Filed under: Activities & Attractions, Family Camping, Family Day Trips, Kid-Friendly Trips, Nature & Wildlife, Outdoor Recreation & Hiking, Taking Along the Family Pet
Italianos Canyon: A Delightful Hike, Part 1
Last weekend, in the mood for a trail we had not hiked before, Terry and I chose one of the many trails off of Highway 150, better known as The Ski Valley Road, for our weekly hike, the Italianos Canyon Trail. We had toyed with the idea of hiking this trail before, but some of the canyon trails tend to be dark and shady, with no views to speak of, so you find yourself hiking through trees, only to see more trees at the top. The week before, our waitress at a local restaurant had mentioned the trail and shared that it was her favorite hike in the area. Then, the Friday before our adventure, the Taos Chapter of the New Mexico Native Plant Society held a garden tour at which this same hike was mentioned favorably. We took that as a sign that it was time for us to experience this trail.
While we have often hiked in the Taos Ski Valley, and really enjoy the William’s Lake and Wheeler Peak Trails, Italianos Canyon is easily one of the most scenic, and perhaps, one of the most easy-going trails in and around the Ski Valley. Italianos is quite gentle in the first mile, then begins to climb a bit more, with an elevation gain from 8,704 feet to 11,387 feet in just 3.6 miles. There are only two steeper sections on the trail, both easily navigable, but they will increase your heart rate to that workout level.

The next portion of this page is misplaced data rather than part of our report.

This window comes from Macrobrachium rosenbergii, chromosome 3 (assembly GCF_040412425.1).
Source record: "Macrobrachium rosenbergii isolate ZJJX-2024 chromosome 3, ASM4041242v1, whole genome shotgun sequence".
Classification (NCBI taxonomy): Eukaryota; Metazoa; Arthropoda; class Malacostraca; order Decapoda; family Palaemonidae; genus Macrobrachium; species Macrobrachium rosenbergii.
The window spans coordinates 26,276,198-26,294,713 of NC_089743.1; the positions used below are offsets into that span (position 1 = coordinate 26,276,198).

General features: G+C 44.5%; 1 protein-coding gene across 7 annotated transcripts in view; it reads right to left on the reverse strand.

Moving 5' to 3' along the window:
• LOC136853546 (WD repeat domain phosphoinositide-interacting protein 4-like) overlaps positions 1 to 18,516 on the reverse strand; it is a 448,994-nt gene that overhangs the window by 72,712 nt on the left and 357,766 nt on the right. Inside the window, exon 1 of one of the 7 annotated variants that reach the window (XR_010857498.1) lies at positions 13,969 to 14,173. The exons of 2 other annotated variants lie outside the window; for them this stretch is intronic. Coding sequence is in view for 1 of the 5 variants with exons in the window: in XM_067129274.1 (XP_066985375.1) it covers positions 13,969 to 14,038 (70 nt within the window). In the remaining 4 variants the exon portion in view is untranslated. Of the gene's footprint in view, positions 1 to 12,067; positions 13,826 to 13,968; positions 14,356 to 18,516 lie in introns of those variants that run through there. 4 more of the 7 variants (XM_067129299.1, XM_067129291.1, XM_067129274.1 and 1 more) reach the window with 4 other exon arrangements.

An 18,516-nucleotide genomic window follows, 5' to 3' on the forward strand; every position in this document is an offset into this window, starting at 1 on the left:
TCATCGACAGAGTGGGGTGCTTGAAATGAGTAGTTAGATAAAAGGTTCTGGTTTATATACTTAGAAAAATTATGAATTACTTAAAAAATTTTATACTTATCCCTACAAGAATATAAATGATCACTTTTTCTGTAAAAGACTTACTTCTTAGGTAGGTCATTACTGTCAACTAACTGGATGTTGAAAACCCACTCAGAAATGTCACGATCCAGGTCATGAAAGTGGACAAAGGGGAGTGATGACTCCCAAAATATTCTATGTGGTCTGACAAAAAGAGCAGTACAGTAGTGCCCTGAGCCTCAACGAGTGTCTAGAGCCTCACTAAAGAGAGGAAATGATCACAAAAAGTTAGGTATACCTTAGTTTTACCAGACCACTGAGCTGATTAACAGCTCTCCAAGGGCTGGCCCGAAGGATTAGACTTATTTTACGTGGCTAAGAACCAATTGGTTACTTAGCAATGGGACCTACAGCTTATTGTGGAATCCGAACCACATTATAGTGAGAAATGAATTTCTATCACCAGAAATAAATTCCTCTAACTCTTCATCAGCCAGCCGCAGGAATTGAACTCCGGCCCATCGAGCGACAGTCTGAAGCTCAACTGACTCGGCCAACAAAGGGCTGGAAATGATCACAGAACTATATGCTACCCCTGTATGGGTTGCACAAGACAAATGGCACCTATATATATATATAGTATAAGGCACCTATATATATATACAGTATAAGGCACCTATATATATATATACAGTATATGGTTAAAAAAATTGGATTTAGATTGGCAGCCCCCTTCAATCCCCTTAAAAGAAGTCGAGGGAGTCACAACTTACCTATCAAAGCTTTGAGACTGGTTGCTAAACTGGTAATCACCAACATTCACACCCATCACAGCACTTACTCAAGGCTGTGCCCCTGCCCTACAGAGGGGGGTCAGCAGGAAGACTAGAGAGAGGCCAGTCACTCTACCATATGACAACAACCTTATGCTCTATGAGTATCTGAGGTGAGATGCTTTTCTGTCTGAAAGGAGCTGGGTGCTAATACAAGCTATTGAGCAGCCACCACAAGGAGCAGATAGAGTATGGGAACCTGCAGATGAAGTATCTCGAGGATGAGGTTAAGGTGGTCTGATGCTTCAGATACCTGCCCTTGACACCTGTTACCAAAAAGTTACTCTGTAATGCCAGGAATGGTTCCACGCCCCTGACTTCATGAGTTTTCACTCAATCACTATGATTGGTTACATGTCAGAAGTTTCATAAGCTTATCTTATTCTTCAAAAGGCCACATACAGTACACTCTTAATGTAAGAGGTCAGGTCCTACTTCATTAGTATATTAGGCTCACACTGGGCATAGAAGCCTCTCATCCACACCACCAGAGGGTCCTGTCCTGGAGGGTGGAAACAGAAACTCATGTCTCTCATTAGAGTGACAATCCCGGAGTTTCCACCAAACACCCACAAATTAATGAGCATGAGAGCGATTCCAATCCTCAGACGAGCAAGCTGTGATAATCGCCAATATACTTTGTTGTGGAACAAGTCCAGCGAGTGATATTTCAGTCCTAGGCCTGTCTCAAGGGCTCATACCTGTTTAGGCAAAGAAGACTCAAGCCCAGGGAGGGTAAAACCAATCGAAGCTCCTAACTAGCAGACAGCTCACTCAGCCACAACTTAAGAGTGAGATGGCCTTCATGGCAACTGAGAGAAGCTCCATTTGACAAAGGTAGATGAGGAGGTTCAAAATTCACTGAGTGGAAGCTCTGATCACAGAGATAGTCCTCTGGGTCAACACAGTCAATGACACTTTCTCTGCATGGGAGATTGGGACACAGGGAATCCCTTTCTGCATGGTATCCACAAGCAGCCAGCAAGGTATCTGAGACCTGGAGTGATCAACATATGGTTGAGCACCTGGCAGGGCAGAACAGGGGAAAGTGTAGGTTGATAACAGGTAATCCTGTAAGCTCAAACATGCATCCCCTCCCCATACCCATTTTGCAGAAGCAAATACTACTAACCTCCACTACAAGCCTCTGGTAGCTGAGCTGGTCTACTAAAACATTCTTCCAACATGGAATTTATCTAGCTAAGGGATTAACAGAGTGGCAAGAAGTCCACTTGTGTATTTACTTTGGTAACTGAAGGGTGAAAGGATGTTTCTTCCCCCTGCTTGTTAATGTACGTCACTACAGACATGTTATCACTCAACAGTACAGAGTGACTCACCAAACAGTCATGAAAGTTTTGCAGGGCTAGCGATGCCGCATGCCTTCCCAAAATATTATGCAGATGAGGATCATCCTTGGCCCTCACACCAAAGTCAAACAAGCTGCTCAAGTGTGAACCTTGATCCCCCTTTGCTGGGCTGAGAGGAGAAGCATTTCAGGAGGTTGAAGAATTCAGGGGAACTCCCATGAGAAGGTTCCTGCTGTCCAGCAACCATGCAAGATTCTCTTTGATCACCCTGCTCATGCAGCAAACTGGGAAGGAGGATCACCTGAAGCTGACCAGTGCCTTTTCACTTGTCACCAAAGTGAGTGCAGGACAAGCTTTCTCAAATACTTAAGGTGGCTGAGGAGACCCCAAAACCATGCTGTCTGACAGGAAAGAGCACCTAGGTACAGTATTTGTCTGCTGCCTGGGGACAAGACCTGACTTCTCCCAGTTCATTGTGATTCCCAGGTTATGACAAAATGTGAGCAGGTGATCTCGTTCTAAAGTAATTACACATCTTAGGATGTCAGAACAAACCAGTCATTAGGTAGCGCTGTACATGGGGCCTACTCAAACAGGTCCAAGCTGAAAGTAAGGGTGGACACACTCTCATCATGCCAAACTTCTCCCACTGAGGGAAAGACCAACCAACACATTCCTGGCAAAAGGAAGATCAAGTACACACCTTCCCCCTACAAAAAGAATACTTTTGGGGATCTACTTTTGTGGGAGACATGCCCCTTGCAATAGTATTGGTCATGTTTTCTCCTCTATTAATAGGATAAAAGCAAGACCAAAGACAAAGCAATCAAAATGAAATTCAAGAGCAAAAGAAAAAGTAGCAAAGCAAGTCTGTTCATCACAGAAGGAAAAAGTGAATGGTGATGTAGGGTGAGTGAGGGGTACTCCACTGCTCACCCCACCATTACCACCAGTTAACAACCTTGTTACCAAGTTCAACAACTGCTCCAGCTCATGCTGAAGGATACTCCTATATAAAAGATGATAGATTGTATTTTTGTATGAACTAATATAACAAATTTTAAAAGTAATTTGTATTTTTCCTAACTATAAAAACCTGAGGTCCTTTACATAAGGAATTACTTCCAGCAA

The trail zig-zags across Italianos Creek, allowing hikers multiple delightful views of the stream and waterfalls as the creek tumbles merrily down the canyon. We counted 16 river crossings on our trip, all of which are made quite simple by the thoughtful placement of numerous large rocks (and in one case, two logs) to enable hikers to traverse the stream with nary a wet foot. But tread carefully; a bit too cavalier as I approached the very first crossing, not ten minutes into our hike, my foot slid out from under me on an algae covered rock and down I went, my derriere completely submerged in the water. Luckily, I was wearing my nylon hiking skort, a favorite for hot summer hikes, so I was dry after another 20 minutes of hiking.
After the first mile, a mere thirty minutes into our hike, we encountered a lovely aspen grove that would be a terrific place to camp if one had the desire. A mile on a gentle trail is not too far to hike in with tent and sleeping gear. But to make things even more inviting, some kind soul(s) had loosely constructed two sleeping shelters of aspen branches and twigs that looked as if they would be quite comfortable on a warm summer night.
We stopped to photograph the cathedral-sized quaking aspen in the grove, then we hiked on. After an hour of hiking, we stopped alongside the creek to share an apple and some water.
Molly, one of our English Cocker Spaniels who accompanied us on the hike, took great delight in immersing herself in the creek at each crossing and lapping up more than enough water, making her doggie water bottle unnecessary.
Check out Woodall’s main site for more camping information.
Last 5 posts by Diane Berry
- The Mysteries of Chaco Canyon - November 10th, 2013
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